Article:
The Centre for Interactive Research on Sustainability (CIRS) was developed in response to the challenge of creating a more sustainable society. Its intention is to be an internationally recognized research institution that accelerates the adoption of sustainable building technologies and sustainable urban development practices in society. CIRS was designed to be the most innovative and high performance building in North America at the time of its construction. Integrated building systems, comprehensively monitored and centrally controlled, are designed to meet goals of zero carbon emissions, water self-sufficiency, net-positive energy performance and zero waste.
The ongoing research agenda at CIRS investigates the interactions of building inhabitants with a comprehensive high-performance building and the integration of education, community outreach, applied research and market-based replication. The building itself acts as a “living laboratory” that allows research and investigation of current and future sustainable building technologies, as well as the impact of inhabitant’s actions and engagement with the systems. Research on effective policies, civic engagement and group decision-making combined with advanced visualization and simulation technologies capable of communicating data through various means aid outreach efforts that encourage individuals and communities to explore a more sustainable future. Partners from private, public, and non-government organization sectors share the research facility, working with dedicated CIRS researchers to identify areas for innovation in sustainable technologies and practices and to create a springboard for their development and widespread implementation.
As a concept and a process, CIRS has been an ongoing venture since 1999. The project went through three different iterations, at different sites and with different owners and inhabitants over that time. Simultaneously, there were significant advancements in public awareness, policy and market developments, and technological capabilities relating to sustainable buildings. The dedicated leadership team maintained the strong project vision through all of these changes and ensured that the ambitious project goals would be achieved.
- The president of UBC at the time, Dr. Martha Piper, asked all the
research units on campus to develop a strategic plan for future
- Dr. John Robinson, then at the Sustainable Development Research
Initiative (now part of the Institute for Resources, the Environment and
Sustainability), proposed an idea to create a “BC Showcase”, a building
that would demonstrate sustainable principles and practices holistically.
- Dr. John Robinson met with Peter Busby, the architect, to discuss
the creation of the “greenest building in North America”. Multiple key
concepts including the “living laboratory” and “accelerating
sustainability” were developed during this meeting.
- Busby & Associates Architects prepared a feasibility study for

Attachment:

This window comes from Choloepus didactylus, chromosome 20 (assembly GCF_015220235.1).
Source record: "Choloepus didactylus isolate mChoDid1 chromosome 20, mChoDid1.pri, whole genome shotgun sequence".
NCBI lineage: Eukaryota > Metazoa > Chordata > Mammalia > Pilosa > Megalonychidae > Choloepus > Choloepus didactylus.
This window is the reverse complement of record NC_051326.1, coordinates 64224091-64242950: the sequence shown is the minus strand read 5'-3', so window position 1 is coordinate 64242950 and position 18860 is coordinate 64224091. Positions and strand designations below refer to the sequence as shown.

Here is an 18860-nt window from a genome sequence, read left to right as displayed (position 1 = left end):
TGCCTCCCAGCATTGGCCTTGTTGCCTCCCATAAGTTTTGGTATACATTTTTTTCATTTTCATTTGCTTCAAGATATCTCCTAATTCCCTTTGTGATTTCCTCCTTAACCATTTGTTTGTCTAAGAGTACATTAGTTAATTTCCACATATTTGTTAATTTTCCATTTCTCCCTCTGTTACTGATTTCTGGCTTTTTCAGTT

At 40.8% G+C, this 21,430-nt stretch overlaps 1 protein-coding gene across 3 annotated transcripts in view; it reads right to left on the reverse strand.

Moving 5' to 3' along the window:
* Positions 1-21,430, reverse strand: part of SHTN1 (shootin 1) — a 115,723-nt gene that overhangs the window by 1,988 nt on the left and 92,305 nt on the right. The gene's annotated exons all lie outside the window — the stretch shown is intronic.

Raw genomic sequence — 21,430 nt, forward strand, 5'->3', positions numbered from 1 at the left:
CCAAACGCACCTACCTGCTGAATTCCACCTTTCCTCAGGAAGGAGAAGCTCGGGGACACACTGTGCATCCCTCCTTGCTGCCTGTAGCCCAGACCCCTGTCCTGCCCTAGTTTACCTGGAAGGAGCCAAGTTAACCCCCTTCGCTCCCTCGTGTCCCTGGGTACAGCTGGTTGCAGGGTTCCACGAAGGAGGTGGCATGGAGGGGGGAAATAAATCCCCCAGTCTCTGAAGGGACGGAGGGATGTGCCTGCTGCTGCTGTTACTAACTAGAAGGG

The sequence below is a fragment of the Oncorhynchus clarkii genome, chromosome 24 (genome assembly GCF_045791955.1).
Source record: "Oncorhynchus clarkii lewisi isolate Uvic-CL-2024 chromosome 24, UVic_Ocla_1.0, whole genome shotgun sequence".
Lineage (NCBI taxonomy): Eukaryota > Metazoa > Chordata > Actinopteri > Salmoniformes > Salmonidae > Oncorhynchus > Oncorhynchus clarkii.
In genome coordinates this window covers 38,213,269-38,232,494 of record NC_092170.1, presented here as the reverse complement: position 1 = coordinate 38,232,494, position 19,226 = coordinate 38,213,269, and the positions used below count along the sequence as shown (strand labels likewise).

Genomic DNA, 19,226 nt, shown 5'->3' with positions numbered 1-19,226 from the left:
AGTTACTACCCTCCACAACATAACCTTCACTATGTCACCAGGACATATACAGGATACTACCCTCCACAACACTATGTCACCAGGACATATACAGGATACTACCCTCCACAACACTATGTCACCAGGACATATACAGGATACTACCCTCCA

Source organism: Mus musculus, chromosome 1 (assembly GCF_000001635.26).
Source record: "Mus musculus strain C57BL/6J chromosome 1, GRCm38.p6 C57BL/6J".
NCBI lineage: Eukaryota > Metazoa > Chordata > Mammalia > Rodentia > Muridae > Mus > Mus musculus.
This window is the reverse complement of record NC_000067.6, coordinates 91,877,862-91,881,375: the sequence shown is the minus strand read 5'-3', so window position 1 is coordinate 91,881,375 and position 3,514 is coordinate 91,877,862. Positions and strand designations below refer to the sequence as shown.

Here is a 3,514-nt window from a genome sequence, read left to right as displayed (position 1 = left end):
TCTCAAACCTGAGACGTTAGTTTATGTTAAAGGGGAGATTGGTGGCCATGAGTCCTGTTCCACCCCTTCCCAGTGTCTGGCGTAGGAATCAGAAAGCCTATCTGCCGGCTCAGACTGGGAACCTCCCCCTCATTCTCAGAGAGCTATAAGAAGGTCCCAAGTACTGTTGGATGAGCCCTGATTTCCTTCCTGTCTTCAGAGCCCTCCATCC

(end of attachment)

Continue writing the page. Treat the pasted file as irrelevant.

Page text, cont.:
the first iteration of Centre for Interactive Research on Sustainability,
located on UBC’s Vancouver Campus.
- The leadership team applied for the first Canada Foundation for
Innovation (CFI) grant to fund the project. It was denied.
- BC Hydro became an industry partner.
- A decision was made to move CIRS to a site on the Great Northern
- The Steering Committee was created to provide expert advice and
guidance on the project. It included representatives from local academic
institutions, government agencies, academic researchers and industry.
- Other academic institutions became partners in the project: Emily
Carr University of Art and Design, British Columbia Institute of
Technology, Simon Fraser University.
- A feasibility study was undertaken for the Great Northern Way
campus context with a new program accommodating all four academic
- The team applied for a second CFI grant.
- The team applied for a British Columbia Knowledge Development Fund
- The feasibility study was completed.
- The CFI and BCKDF grants were approved.
- A Sustainable Development Technology Canada grant was secured for
the photovoltaic cells.
- Honeywell and Haworth become industry partners.
- The CIRS project returned to a location on the UBC Vancouver
Campus, with UBC as the sole owner and under the management of UBC
- A Western Economic Diversification Canada grant was secured.
- Over the winter, the design teams responded to new Requests for
Proposals for the new project program and context.
- Four interdisciplinary design charettes were held between March and
- Schematic design began in May and transitioned to design
development in September.
- Documents for the tender set were completed in July.
- Construction documents were created between July and October.
- Site service work and demolition of the previous building occurred
over the summer.
- Construction began in October.
- Modern Green Development became an industry partner.
- Construction was completed in August.
- Building occupancy granted late August.
- Building inhabitation began in September.
- Building officially opened on November 3.